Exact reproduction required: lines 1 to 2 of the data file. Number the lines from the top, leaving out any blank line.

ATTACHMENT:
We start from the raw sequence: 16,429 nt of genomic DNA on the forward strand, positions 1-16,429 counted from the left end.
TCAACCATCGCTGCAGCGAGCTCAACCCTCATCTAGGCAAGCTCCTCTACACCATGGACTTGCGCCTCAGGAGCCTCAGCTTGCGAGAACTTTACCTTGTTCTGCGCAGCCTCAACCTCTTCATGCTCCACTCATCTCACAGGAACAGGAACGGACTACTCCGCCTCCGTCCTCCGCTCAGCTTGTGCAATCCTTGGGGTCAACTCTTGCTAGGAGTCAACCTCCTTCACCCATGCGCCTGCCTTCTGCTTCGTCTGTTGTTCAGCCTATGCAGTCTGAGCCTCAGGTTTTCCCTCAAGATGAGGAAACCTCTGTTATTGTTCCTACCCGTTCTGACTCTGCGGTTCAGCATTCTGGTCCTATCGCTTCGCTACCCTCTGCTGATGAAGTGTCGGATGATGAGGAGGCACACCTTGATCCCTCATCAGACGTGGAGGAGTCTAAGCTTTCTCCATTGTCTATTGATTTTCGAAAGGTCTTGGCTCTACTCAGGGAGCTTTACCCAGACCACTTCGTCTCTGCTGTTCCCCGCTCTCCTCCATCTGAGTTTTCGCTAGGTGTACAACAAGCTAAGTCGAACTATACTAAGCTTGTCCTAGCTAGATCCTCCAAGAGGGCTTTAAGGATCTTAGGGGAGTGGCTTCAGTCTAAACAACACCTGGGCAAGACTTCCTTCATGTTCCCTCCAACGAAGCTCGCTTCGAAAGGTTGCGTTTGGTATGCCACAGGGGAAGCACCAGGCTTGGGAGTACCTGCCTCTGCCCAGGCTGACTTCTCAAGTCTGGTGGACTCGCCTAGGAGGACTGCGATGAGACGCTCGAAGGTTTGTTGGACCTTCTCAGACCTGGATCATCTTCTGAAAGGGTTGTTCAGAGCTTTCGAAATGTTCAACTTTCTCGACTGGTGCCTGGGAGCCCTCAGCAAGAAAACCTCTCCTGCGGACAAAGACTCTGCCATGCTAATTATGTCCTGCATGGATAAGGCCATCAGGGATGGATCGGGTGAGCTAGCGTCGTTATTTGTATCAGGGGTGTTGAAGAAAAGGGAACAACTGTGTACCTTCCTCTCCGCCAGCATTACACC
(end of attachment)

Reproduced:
We start from the raw sequence: 16,429 nt of genomic DNA on the forward strand, positions 1-16,429 counted from the left end.
TCAACCATCGCTGCAGCGAGCTCAACCCTCATCTAGGCAAGCTCCTCTACACCATGGACTTGCGCCTCAGGAGCCTCAGCTTGCGAGAACTTTACCTTGTTCTGCGCAGCCTCAACCTCTTCATGCTCCACTCATCTCACAGGAACAGGAACGGACTACTCCGCCTCCGTCCTCCGCTCAGCTTGTGCAATCCTTGGGGTCAACTCTTGCTAGGAGTCAACCTCCTTCACCCATGCGCCTGCCTTCTGCTTCGTCTGTTGTTCAGCCTATGCAGTCTGAGCCTCAGGTTTTCCCTCAAGATGAGGAAACCTCTGTTATTGTTCCTACCCGTTCTGACTCTGCGGTTCAGCATTCTGGTCCTATCGCTTCGCTACCCTCTGCTGATGAAGTGTCGGATGATGAGGAGGCACACCTTGATCCCTCATCAGACGTGGAGGAGTCTAAGCTTTCTCCATTGTCTATTGATTTTCGAAAGGTCTTGGCTCTACTCAGGGAGCTTTACCCAGACCACTTCGTCTCTGCTGTTCCCCGCTCTCCTCCATCTGAGTTTTCGCTAGGTGTACAACAAGCTAAGTCGAACTATACTAAGCTTGTCCTAGCTAGATCCTCCAAGAGGGCTTTAAGGATCTTAGGGGAGTGGCTTCAGTCTAAACAACACCTGGGCAAGACTTCCTTCATGTTCCCTCCAACGAAGCTCGCTTCGAAAGGTTGCGTTTGGTATGCCACAGGGGAAGCACCAGGCTTGGGAGTACCTGCCTCTGCCCAGGCTGACTTCTCAAGTCTGGTGGACTCGCCTAGGAGGACTGCGATGAGACGCTCGAAGGTTTGTTGGACCTTCTCAGACCTGGATCATCTTCTGAAAGGGTTGTTCAGAGCTTTCGAAATGTTCAACTTTCTCGACTGGTGCCTGGGAGCCCTCAGCAAGAAAACCTCTCCTGCGGACAAAGACTCTGCCATGCTAATTATGTCCTGCATGGATAAGGCCATCAGGGATGGATCGGGTGAGCTAGCGTCGTTATTTGTATCAGGGGTGTTGAAGAAAAGGGAACAACTGTGTACCTTCCTCTCCGCCAGCATTACACC